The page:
A Visit from the Goon Squad

I like this book. But I don’t like it as much as I thought I would. Whereas power point journal feels natural to me (because I’ve done it), “if thr r childrn, thr mst b a fUtr, rt?” feels like someone is trying too hard. I think I would have liked it more if the book ended on the page that said: “The pause makes you think the song will end. And then the song isn’t really over, so you’re relieved. But then the song does actually end, because every song ends, obviously, and THAT. TIME. THE. END. IS. FOR. REAL.”

Followed by 30 pages of white space.

I mean, when I read the first chapter where Sasha was sure that Alex would barely remember her, I knew the last chapter would be about Alex trying to find her, although what he really needs is a piece of paper that says “I BELIEVE IN YOU”. I love the structure. I do. I think the last chapter is meant to be hopeful. Hence, “if thr r childrn, thr mst b a fUtr, rt?” But the tone is too dead, as if the writer has decided long ago that the past is better than the present.

I love the Stephanie chapter because this is the chapter that introduces Jules. “Sure, everything is ending,” Jules said, “but not yet.” But Stephanie herself is too annoying (e.g. “her suspicion that there isn’t anyone worth knowing”). Is the perspective of such a character worth writing from? Given the Proust quote at the start of the book, I would say the answer is NO. But maybe she is worth knowing because she introduces Jules.

I love the Jules chapter. As we all know, time is just a side effect of quantum entanglement. Real writers that employ physics metaphors annoy me. But fictional writers can do so freely. Especially if they plan to wave at their rape victim from a distance. Wave.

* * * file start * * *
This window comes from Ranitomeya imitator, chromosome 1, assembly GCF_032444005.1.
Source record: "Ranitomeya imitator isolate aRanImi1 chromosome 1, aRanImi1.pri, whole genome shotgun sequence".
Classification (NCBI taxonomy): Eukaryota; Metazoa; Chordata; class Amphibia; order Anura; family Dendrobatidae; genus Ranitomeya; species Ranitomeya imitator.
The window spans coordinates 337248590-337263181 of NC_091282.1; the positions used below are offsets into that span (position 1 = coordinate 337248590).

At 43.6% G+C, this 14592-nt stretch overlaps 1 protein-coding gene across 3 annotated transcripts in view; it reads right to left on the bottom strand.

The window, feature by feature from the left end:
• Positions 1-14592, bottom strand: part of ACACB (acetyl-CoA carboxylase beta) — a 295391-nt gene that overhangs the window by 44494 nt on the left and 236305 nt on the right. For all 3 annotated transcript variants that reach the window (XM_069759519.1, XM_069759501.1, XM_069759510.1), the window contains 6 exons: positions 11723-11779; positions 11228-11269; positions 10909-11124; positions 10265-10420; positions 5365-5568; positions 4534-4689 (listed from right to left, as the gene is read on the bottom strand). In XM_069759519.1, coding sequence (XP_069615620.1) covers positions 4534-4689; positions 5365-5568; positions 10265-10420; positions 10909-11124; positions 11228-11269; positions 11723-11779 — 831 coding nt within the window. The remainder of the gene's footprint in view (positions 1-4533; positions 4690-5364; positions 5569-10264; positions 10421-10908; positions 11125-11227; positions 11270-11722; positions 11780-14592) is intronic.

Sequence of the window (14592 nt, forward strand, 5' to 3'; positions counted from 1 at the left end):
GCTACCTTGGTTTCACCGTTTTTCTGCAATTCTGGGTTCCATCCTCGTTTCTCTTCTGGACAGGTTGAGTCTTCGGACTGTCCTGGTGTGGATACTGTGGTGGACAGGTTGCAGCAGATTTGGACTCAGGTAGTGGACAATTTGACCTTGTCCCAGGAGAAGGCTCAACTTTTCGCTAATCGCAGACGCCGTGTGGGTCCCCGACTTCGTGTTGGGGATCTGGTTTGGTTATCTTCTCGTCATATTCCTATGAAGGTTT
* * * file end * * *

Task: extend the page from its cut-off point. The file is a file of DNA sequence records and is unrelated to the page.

I love the Mindy chapter. Feels like an essay on Hemingway.

I thought Ask Me if I Care was pitch perfect.

I love the second last chapter. You can find the slides here.

Maybe I hate the last chapter because I love the second last chapter too much. Maybe power point journal seems TSEliotish to me because I do this myself. The second last slide is entitled the persistence of pauses over time. The fact that a power point journal can be poetic confirms that today is no worse than yesterday. It’s just different.

Maybe I don’t like this book as much as I thought I would because I was expecting TSEliot. The point of reading is probably not to assess whether something is as good as TSEliot. It’s just different.

T. S. Eliot’s Little Gidding
Let me disclose the gifts reserved for age
To set a crown upon your lifetime’s effort.
First, the cold fricton of expiring sense
Without enchantment, offering no promise
But bitter tastelessness of shadow fruit
As body and soul begin to fall asunder.
Second, the conscious impotence of rage
At human folly, and the laceration
Of laughter at what ceases to amuse.
And last, the rending pain of re-enactment
Of all that you have done, and been; the shame
Of things ill done and done to others’ harm
Which once you took for exercise of virtue.
Then fools’ approval stings, and honour stains.
From wrong to wrong the exasperated spirit
Proceeds, unless restored by that refining fire
Where you must move in measure, like a dancer.


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